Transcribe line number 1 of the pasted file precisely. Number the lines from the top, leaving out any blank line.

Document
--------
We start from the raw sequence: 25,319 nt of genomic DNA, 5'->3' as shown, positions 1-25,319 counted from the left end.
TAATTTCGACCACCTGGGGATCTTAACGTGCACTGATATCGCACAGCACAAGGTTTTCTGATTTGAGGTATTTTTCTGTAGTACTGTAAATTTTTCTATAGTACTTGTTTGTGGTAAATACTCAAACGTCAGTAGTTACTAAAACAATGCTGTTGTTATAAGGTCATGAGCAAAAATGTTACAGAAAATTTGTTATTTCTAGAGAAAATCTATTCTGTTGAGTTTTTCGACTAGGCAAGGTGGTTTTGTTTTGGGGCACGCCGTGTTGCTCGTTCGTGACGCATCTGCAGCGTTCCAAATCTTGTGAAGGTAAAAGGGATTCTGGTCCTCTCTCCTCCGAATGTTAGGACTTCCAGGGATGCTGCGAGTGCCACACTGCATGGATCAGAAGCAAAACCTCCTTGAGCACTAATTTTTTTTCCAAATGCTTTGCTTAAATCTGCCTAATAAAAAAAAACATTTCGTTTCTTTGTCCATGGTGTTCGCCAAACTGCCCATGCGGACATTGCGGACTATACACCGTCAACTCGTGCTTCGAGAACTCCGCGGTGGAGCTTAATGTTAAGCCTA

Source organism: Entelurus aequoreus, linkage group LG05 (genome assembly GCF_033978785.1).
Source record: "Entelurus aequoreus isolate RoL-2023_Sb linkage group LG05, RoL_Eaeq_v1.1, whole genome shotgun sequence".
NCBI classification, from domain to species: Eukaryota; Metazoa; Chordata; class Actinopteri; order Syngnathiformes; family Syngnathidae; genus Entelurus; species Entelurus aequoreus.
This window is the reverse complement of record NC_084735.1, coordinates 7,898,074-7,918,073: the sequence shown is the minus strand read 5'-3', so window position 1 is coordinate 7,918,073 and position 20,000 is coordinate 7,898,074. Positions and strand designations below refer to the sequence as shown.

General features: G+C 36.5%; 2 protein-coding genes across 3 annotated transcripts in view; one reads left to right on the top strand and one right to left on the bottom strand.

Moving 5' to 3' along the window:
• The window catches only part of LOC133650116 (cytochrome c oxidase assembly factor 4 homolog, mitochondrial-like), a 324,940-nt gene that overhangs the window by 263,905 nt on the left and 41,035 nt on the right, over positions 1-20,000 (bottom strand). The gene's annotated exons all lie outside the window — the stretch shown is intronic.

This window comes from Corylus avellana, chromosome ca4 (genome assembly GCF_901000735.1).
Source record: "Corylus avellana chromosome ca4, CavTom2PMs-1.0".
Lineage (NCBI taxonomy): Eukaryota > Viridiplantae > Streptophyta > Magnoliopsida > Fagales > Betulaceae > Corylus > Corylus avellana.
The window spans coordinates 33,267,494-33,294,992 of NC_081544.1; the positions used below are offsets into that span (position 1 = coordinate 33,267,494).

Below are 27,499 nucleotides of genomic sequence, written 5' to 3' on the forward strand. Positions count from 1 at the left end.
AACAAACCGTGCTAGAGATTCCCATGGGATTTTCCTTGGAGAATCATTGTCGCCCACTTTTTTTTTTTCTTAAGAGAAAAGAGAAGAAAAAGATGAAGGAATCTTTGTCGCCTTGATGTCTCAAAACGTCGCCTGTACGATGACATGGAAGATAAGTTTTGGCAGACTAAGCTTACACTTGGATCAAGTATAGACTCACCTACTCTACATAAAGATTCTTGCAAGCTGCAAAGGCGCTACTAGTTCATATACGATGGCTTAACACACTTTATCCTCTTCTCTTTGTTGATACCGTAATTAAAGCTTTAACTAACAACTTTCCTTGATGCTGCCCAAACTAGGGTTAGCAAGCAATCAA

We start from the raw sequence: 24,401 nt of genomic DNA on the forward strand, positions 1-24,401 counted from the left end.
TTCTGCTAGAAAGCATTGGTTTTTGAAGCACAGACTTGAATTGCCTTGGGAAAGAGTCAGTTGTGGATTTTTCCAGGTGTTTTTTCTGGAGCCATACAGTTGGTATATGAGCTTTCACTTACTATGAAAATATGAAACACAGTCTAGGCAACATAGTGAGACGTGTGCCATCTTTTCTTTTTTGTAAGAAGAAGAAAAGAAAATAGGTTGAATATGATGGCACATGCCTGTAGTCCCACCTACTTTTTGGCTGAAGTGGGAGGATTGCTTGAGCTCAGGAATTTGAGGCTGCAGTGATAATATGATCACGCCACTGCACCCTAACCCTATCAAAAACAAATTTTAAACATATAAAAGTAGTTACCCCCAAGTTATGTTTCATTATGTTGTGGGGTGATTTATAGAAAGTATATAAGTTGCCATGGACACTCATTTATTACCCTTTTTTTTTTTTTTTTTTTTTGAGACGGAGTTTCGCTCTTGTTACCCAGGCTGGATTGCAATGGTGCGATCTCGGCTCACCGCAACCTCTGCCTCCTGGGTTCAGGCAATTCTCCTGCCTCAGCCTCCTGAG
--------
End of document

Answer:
We start from the raw sequence: 25,319 nt of genomic DNA, 5'->3' as shown, positions 1-25,319 counted from the left end.